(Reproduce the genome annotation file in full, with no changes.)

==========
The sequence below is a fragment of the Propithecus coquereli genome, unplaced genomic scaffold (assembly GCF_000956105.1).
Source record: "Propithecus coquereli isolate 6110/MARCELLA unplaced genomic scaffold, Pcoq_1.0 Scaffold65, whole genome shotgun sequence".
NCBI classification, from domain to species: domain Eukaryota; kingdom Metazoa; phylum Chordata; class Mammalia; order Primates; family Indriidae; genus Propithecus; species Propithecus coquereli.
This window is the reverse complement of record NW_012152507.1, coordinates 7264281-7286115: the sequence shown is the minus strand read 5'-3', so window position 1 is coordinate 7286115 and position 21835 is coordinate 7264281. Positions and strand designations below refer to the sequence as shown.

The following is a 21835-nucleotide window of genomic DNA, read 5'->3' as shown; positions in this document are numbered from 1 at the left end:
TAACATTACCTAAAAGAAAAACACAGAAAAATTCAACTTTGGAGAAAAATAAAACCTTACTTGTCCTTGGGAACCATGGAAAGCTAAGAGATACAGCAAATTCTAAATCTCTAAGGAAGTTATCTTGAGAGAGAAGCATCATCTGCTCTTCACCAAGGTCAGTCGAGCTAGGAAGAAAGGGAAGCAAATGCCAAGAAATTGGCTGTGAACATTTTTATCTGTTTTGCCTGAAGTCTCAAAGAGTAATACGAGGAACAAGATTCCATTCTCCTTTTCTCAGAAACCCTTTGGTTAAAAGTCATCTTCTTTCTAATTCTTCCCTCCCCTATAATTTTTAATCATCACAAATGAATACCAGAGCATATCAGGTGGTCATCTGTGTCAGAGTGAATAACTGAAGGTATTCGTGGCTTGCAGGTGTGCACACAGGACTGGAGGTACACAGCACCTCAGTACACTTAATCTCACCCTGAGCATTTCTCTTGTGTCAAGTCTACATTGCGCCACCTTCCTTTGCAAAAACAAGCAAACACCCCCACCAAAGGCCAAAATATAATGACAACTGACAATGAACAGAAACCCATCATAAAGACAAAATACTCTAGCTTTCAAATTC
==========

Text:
The sequence below is a fragment of the Propithecus coquereli genome, unplaced genomic scaffold (assembly GCF_000956105.1).
Source record: "Propithecus coquereli isolate 6110/MARCELLA unplaced genomic scaffold, Pcoq_1.0 Scaffold65, whole genome shotgun sequence".
NCBI classification, from domain to species: domain Eukaryota; kingdom Metazoa; phylum Chordata; class Mammalia; order Primates; family Indriidae; genus Propithecus; species Propithecus coquereli.
This window is the reverse complement of record NW_012152507.1, coordinates 7264281-7286115: the sequence shown is the minus strand read 5'-3', so window position 1 is coordinate 7286115 and position 21835 is coordinate 7264281. Positions and strand designations below refer to the sequence as shown.

The following is a 21835-nucleotide window of genomic DNA, read 5'->3' as shown; positions in this document are numbered from 1 at the left end:
TAACATTACCTAAAAGAAAAACACAGAAAAATTCAACTTTGGAGAAAAATAAAACCTTACTTGTCCTTGGGAACCATGGAAAGCTAAGAGATACAGCAAATTCTAAATCTCTAAGGAAGTTATCTTGAGAGAGAAGCATCATCTGCTCTTCACCAAGGTCAGTCGAGCTAGGAAGAAAGGGAAGCAAATGCCAAGAAATTGGCTGTGAACATTTTTATCTGTTTTGCCTGAAGTCTCAAAGAGTAATACGAGGAACAAGATTCCATTCTCCTTTTCTCAGAAACCCTTTGGTTAAAAGTCATCTTCTTTCTAATTCTTCCCTCCCCTATAATTTTTAATCATCACAAATGAATACCAGAGCATATCAGGTGGTCATCTGTGTCAGAGTGAATAACTGAAGGTATTCGTGGCTTGCAGGTGTGCACACAGGACTGGAGGTACACAGCACCTCAGTACACTTAATCTCACCCTGAGCATTTCTCTTGTGTCAAGTCTACATTGCGCCACCTTCCTTTGCAAAAACAAGCAAACACCCCCACCAAAGGCCAAAATATAATGACAACTGACAATGAACAGAAACCCATCATAAAGACAAAATACTCTAGCTTTCAAATTC